This change does not affect the position of foreign nationals who are already in South Africa on any long-term visa, such as for work, business, or study. They can apply from inside the country to extend or change status.
Another change is that all permit applications submitted inside the country must be filed no later than 60 days before the current permit expires.
In a major overhaul of the service delivery process, the Department of Home Affairs has outsourced to the private sector the acceptance of visa applications, and ancillary functions. This is the case both inside and outside the country. The service provider will charge a fee to visa applicants for this service, which will include the option of a “Premium Lounge” service (a business-class lounge).
A further development is that applicants must submit all visa applications in person to allow for the capturing of biometric data. The results of the visa applications can be collected by representatives.
People Now Overstay Their Periods of Admission At Their Peril
A major enforcement change comes in the form of the penalties that apply for overstaying the term of a visa, effective immediately. The previous fine no longer applies.
A person who overstays the term of his or her visa—by as little as a day and up to 30 days—”may be declared undesirable” and excluded for 12 months. If it happens again within a 24-month period, the person faces exclusion for two years. Overstaying more than 30 days may result in “undesirability” and exclusion for five years. Although the regulations imply that there is discretion, the directive to Immigration Officers suggests that this will be enforced rigorously.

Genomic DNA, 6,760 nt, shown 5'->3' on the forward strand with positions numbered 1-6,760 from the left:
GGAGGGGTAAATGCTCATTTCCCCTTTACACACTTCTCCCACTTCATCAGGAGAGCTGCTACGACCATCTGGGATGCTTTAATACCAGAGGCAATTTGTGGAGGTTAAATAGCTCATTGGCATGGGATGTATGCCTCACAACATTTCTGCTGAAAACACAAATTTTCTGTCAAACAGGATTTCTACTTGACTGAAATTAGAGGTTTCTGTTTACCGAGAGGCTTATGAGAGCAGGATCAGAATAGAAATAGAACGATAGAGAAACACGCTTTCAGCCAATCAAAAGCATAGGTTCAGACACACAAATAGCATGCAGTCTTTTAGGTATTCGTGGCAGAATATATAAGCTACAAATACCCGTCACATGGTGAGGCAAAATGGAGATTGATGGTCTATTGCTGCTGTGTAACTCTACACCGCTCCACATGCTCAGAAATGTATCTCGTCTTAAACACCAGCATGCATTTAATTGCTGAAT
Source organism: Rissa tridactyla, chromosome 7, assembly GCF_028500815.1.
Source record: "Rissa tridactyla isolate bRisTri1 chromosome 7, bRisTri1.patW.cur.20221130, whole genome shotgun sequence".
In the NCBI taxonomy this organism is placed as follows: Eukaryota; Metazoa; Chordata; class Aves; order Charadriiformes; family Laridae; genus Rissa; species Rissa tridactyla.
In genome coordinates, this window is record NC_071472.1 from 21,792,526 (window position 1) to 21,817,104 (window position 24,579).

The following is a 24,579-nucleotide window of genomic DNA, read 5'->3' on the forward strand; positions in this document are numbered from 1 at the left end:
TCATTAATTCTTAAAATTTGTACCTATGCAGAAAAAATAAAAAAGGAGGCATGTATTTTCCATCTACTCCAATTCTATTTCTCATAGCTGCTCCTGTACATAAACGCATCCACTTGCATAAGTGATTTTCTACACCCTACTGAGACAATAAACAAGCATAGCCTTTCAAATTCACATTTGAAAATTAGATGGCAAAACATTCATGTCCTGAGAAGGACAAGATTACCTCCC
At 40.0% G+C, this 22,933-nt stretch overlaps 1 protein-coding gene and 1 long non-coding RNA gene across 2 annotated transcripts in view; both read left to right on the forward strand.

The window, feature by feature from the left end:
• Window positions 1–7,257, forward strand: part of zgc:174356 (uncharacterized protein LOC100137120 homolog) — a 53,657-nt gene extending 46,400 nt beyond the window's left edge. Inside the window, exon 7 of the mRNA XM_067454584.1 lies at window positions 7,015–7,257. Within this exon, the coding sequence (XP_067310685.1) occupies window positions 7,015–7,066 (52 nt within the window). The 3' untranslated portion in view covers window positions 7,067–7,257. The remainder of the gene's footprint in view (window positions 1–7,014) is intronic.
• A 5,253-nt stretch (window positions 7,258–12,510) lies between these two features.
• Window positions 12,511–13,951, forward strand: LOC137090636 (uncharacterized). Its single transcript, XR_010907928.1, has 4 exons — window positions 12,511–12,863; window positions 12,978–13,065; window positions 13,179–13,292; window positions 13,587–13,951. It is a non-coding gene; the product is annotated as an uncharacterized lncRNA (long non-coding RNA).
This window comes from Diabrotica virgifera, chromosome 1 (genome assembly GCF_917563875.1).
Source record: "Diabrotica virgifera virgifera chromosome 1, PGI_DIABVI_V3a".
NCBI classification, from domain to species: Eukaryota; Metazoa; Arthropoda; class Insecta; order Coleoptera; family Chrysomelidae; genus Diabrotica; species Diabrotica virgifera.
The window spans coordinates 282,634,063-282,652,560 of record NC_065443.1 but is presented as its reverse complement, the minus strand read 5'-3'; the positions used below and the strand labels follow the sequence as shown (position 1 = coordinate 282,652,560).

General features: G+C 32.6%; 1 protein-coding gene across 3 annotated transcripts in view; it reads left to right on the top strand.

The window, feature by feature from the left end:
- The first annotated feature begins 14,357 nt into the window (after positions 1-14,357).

In another enforcement-related change, the fines for contraventions of the Immigration Act have increased significantly.
Persons Seeking Asylum in South Africa
Under the previous Act, persons disclosing at a port of entry their intent to apply for asylum were issued asylum transit visas and given 14 days to report to a refugee reception office. Under the Amendment Act, asylum seekers now have five days to report to a refugee reception office or face detention and removal as undocumented migrants.
In addition, persons who are “fugitives from justice” do not qualify for visitor visas or asylum transit visas. This directly contradicts the Refugees Act, which says that no one may be denied entry to the Republic if they are fleeing persecution.
Minors Traveling Overseas Must Have Unabridged Birth Certificates and Their Own Passports
All children entering South Africa now must have unabridged birth certificates with them (which presumably must include sworn translations if these are not in English) whether or not they are travelling with their parents. This measure takes effect July 1, 2014. It applies even if the parents and children are South Africans.
Finally, all children must travel on their own passports. Inclusion on a parent’s passport is not allowed.